The carpals from the Homo floresiensis type specimen (LB1) lack features that compose the shared, derived complex of the radial side of the wrist in Neandertals and modern humans. This paper comprises a description and three-dimensional morphometric analysis of new carpals from at least one other individual at Liang Bua attributed to H. floresiensis: a right capitate and two hamates. The new capitate is smaller than that of LB1 but is nearly identical in morphology. As with capitates from extant apes, species of Australopithecus, and LB1, the newly described capitate displays a deeply-excavated nonarticular area along its radial aspect, a scaphoid facet that extends into a J-hook articulation on the neck, and a more radially-oriented second metacarpal facet; it also lacks an enlarged palmarly-positioned trapezoid facet. Because there is no accommodation for the derived, palmarly blocky trapezoid that characterizes Homo sapiens and Neandertals, this individual most likely had a plesiomorphically wedge-shaped trapezoid (like LB1). Morphometric analyses confirm the close similarity of the new capitate and that of LB1, and are consistent with previous findings of an overall primitive articular geometry. In general, hamate morphology is more conserved across hominins, and the H. floresiensis specimens fall at the far edge of the range of variation for H. sapiens in a number of metrics. However, the hamate of H. floresiensis is exceptionally small and exhibits a relatively long, stout hamulus lacking the oval-shaped cross-section characteristic of human and Neandertal hamuli (variably present in australopiths). Documentation of a second individual with primitive carpal anatomy from Liang Bua, along with further analysis of trapezoid scaling relative to the capitate in LB1, refutes claims that the wrist of the type specimen represents a modern human with pathology. In total, the carpal anatomy of H. floresiensis supports the hypothesis that the lineage leading to the evolution of this species originated prior to the cladogenetic event that gave rise to modern humans and Neandertals.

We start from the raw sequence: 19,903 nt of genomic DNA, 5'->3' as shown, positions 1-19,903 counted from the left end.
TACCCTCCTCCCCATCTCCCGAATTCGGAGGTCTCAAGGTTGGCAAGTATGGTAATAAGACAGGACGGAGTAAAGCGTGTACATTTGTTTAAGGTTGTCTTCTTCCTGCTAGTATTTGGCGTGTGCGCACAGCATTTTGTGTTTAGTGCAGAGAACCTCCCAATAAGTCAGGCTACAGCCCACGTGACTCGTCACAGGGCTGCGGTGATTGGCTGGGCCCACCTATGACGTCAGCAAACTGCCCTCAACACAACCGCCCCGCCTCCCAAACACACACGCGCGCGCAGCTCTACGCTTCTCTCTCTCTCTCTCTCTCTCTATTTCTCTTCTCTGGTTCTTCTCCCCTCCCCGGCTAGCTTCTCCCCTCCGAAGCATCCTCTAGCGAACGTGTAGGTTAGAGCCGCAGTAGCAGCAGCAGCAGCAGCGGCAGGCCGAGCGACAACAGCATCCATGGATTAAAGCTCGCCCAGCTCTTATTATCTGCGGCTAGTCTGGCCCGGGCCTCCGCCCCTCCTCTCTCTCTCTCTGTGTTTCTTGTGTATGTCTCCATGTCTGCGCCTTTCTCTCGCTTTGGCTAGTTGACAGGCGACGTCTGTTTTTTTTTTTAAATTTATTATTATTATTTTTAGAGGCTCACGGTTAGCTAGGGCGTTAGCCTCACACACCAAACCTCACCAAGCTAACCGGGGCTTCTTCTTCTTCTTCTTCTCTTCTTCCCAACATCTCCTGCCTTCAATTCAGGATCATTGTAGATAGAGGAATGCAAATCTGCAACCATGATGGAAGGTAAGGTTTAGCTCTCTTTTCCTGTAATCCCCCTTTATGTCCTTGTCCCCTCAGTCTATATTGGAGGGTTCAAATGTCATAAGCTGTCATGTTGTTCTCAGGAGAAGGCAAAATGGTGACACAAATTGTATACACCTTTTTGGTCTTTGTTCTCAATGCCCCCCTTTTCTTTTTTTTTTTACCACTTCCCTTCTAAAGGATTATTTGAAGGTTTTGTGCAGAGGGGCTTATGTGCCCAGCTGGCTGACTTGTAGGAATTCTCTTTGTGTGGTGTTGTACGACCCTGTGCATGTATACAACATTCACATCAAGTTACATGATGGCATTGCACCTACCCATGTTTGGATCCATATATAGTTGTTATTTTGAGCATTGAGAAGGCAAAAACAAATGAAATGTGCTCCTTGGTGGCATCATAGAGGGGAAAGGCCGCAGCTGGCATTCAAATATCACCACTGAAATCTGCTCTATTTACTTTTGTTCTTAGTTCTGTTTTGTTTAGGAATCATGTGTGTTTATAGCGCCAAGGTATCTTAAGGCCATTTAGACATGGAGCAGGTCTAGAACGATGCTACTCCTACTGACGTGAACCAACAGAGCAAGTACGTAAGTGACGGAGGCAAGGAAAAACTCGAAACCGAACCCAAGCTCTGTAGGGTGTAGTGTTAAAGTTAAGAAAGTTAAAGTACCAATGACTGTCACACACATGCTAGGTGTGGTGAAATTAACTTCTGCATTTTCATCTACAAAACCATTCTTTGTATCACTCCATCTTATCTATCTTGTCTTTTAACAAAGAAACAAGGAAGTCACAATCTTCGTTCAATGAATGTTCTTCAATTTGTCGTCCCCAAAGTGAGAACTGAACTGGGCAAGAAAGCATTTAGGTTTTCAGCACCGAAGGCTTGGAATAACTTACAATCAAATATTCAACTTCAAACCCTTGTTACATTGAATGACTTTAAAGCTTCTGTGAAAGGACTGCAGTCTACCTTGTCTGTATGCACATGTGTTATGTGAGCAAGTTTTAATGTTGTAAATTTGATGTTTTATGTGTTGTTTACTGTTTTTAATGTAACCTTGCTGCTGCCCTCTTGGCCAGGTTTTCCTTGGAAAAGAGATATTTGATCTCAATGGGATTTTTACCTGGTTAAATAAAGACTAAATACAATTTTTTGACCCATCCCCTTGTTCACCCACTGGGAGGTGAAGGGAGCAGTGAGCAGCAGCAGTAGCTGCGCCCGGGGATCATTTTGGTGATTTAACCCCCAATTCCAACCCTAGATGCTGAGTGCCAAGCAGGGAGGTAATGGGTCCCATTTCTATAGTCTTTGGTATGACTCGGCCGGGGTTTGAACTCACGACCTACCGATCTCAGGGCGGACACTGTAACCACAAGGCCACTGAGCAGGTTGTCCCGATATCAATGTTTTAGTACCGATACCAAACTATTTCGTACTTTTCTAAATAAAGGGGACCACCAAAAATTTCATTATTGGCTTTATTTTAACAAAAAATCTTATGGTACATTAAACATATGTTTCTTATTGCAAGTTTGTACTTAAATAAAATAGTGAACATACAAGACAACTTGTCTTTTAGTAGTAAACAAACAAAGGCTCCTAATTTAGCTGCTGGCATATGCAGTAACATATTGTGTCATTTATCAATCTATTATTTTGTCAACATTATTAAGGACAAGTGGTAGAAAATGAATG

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http://dx.doi.org/10.1016/j.jhevol.2012.10.003DOI Listing
February 2013

Craniofacial morphology of Homo floresiensis: description, taxonomic affinities, and evolutionary implication.

J Hum Evol 2011 Dec 28;61(6):644-82. Epub 2011 Oct 28.

Department of Anthropology, National Museum of Nature and Science, 4-1-1 Amakubo, Tsukuba-shi, Ibaraki Prefecture Japan.